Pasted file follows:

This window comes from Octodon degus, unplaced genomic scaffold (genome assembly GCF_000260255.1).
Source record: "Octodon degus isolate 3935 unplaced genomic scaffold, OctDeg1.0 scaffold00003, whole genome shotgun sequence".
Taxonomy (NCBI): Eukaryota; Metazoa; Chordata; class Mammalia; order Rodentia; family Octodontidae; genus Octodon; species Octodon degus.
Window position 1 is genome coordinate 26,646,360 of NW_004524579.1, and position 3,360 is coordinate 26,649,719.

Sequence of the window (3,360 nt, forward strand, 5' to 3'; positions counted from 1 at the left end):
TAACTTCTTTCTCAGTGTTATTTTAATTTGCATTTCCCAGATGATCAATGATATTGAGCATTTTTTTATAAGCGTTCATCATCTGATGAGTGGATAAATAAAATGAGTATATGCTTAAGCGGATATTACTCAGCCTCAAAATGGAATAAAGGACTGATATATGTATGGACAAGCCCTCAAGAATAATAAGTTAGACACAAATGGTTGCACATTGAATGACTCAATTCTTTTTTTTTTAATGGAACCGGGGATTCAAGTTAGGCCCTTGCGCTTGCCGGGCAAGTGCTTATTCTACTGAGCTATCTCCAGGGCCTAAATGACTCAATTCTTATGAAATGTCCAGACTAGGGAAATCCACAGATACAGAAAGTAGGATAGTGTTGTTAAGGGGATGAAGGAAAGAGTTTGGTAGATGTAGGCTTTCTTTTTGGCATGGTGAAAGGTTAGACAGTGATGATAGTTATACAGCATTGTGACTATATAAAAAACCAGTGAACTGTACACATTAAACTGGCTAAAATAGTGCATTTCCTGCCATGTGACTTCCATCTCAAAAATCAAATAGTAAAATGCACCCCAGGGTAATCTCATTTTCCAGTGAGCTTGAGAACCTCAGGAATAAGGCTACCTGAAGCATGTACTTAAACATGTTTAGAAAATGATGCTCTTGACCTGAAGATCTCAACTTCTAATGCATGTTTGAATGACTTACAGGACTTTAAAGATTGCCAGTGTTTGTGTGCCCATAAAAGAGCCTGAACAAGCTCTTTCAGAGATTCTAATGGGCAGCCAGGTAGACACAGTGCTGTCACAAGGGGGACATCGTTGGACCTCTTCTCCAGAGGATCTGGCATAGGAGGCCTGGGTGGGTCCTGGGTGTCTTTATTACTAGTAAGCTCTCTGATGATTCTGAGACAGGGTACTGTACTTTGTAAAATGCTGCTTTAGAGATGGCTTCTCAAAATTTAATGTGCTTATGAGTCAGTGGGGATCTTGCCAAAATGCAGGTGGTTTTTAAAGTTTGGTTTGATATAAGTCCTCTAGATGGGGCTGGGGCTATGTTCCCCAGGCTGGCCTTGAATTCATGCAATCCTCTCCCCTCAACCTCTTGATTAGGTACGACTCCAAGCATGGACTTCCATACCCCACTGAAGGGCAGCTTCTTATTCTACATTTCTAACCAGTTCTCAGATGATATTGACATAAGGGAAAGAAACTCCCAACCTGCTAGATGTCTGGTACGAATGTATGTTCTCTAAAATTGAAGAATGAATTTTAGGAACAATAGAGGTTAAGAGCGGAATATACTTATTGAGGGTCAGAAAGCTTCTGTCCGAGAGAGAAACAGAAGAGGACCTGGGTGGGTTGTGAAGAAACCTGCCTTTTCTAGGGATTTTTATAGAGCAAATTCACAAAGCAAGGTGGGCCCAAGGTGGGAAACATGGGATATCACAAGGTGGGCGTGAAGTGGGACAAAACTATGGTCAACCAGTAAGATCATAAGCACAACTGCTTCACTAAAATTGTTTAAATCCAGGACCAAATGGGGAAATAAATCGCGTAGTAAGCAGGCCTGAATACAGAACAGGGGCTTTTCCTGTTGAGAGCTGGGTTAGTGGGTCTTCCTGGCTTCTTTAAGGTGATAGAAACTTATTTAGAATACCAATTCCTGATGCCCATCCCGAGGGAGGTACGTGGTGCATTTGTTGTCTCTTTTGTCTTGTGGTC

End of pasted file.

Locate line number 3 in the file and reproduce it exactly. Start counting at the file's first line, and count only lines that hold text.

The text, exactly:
Taxonomy (NCBI): Eukaryota; Metazoa; Chordata; class Mammalia; order Rodentia; family Octodontidae; genus Octodon; species Octodon degus.